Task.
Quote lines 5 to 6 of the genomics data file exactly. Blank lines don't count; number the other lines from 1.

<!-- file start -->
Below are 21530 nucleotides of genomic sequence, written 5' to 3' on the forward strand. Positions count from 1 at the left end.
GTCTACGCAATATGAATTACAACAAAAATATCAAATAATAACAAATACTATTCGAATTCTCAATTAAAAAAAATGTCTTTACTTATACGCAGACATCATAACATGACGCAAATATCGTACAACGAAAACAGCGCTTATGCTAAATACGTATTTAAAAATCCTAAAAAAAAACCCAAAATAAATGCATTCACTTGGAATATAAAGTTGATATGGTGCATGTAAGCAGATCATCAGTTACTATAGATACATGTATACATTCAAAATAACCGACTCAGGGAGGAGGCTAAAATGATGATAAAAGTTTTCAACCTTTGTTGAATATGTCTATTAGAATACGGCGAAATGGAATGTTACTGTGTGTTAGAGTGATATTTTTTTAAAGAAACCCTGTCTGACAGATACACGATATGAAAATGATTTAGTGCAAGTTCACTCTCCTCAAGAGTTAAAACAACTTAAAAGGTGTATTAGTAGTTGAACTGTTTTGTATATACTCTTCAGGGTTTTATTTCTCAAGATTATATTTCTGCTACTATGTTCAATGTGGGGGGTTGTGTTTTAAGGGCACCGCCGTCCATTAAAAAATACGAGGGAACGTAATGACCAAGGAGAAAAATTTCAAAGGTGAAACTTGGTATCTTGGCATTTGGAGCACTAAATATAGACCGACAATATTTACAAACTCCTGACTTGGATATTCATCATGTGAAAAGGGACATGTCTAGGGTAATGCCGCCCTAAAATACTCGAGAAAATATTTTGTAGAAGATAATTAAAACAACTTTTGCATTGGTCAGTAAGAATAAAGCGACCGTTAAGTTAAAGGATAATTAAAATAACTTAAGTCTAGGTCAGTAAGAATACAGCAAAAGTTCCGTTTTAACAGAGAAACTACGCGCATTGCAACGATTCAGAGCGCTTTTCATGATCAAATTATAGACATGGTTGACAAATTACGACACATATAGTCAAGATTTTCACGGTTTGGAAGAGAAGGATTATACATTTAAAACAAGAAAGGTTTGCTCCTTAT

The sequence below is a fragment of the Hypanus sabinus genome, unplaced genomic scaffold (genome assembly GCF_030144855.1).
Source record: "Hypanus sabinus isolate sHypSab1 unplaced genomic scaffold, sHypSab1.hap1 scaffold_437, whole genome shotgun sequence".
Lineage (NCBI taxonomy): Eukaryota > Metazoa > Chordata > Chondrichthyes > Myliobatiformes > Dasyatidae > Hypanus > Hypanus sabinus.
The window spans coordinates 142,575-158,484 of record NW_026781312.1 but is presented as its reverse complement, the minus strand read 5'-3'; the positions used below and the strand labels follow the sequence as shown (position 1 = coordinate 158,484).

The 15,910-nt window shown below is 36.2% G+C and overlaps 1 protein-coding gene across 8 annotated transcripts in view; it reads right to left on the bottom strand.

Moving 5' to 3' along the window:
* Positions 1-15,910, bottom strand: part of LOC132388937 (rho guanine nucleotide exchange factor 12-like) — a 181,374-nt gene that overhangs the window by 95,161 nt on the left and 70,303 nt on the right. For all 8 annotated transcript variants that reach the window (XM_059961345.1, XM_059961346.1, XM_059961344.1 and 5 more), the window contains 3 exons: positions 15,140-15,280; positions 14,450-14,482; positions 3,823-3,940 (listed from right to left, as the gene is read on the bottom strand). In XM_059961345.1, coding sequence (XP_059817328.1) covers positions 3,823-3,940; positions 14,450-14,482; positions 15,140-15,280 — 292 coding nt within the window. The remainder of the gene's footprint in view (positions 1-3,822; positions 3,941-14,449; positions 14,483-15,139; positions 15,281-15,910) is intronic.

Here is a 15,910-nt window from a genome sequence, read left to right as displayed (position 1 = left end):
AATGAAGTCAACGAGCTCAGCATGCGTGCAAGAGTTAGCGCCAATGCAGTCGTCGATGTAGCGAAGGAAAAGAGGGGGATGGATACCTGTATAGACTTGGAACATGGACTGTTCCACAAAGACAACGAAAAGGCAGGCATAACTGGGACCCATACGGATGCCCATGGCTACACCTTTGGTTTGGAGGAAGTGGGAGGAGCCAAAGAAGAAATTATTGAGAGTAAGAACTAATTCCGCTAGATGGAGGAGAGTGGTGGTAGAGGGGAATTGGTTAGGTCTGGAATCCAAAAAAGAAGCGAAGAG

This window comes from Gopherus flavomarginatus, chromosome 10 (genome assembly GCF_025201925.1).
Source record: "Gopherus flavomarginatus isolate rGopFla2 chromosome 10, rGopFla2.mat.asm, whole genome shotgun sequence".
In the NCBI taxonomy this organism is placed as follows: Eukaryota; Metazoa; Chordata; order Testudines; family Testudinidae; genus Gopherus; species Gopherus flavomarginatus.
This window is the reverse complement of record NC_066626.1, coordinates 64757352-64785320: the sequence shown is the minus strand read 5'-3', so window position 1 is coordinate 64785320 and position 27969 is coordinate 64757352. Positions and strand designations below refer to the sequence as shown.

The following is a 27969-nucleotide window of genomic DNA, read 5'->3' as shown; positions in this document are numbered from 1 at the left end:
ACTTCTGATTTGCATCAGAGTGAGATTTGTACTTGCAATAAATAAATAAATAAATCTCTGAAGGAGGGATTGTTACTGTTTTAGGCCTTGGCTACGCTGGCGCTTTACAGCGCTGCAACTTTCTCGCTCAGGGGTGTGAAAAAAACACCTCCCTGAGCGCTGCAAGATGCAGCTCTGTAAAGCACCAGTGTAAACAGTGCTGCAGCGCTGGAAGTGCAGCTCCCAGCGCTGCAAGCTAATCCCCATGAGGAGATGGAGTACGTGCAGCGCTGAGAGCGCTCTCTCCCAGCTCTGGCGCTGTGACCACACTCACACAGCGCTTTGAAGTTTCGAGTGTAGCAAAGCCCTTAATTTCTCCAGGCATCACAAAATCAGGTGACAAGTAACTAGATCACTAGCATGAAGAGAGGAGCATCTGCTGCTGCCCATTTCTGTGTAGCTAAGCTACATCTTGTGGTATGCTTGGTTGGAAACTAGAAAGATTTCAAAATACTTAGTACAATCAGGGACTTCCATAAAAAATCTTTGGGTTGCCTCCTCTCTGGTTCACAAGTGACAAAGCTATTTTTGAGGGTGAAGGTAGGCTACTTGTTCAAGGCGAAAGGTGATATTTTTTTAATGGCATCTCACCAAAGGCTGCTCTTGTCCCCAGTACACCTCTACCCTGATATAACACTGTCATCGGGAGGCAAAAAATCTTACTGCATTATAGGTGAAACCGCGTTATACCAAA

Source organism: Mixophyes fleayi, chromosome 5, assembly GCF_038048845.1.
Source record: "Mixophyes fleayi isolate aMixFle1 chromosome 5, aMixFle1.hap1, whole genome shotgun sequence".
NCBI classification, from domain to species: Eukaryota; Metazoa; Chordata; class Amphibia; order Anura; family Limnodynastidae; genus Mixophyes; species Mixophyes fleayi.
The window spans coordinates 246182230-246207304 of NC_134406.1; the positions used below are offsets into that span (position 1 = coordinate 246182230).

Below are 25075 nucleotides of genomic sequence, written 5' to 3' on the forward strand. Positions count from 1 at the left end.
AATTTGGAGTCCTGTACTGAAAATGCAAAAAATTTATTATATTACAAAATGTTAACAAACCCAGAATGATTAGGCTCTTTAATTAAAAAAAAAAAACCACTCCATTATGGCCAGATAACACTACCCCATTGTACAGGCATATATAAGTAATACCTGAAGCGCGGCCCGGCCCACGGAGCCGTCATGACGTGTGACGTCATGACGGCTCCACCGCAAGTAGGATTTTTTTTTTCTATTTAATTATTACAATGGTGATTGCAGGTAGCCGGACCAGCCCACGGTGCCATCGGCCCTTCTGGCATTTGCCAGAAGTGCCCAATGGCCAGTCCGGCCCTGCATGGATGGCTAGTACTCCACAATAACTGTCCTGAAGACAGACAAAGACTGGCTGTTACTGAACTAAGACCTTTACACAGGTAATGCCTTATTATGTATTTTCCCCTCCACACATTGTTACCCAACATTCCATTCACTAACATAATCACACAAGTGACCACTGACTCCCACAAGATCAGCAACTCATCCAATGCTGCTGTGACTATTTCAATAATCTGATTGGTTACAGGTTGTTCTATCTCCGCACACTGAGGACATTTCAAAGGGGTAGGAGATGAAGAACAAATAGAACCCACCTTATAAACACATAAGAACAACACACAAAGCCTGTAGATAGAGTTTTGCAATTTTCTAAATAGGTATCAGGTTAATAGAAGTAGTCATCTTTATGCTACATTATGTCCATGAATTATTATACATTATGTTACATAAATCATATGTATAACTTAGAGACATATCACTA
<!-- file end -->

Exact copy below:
Lineage (NCBI taxonomy): Eukaryota > Metazoa > Chordata > Chondrichthyes > Myliobatiformes > Dasyatidae > Hypanus > Hypanus sabinus.
The window spans coordinates 142,575-158,484 of record NW_026781312.1 but is presented as its reverse complement, the minus strand read 5'-3'; the positions used below and the strand labels follow the sequence as shown (position 1 = coordinate 158,484).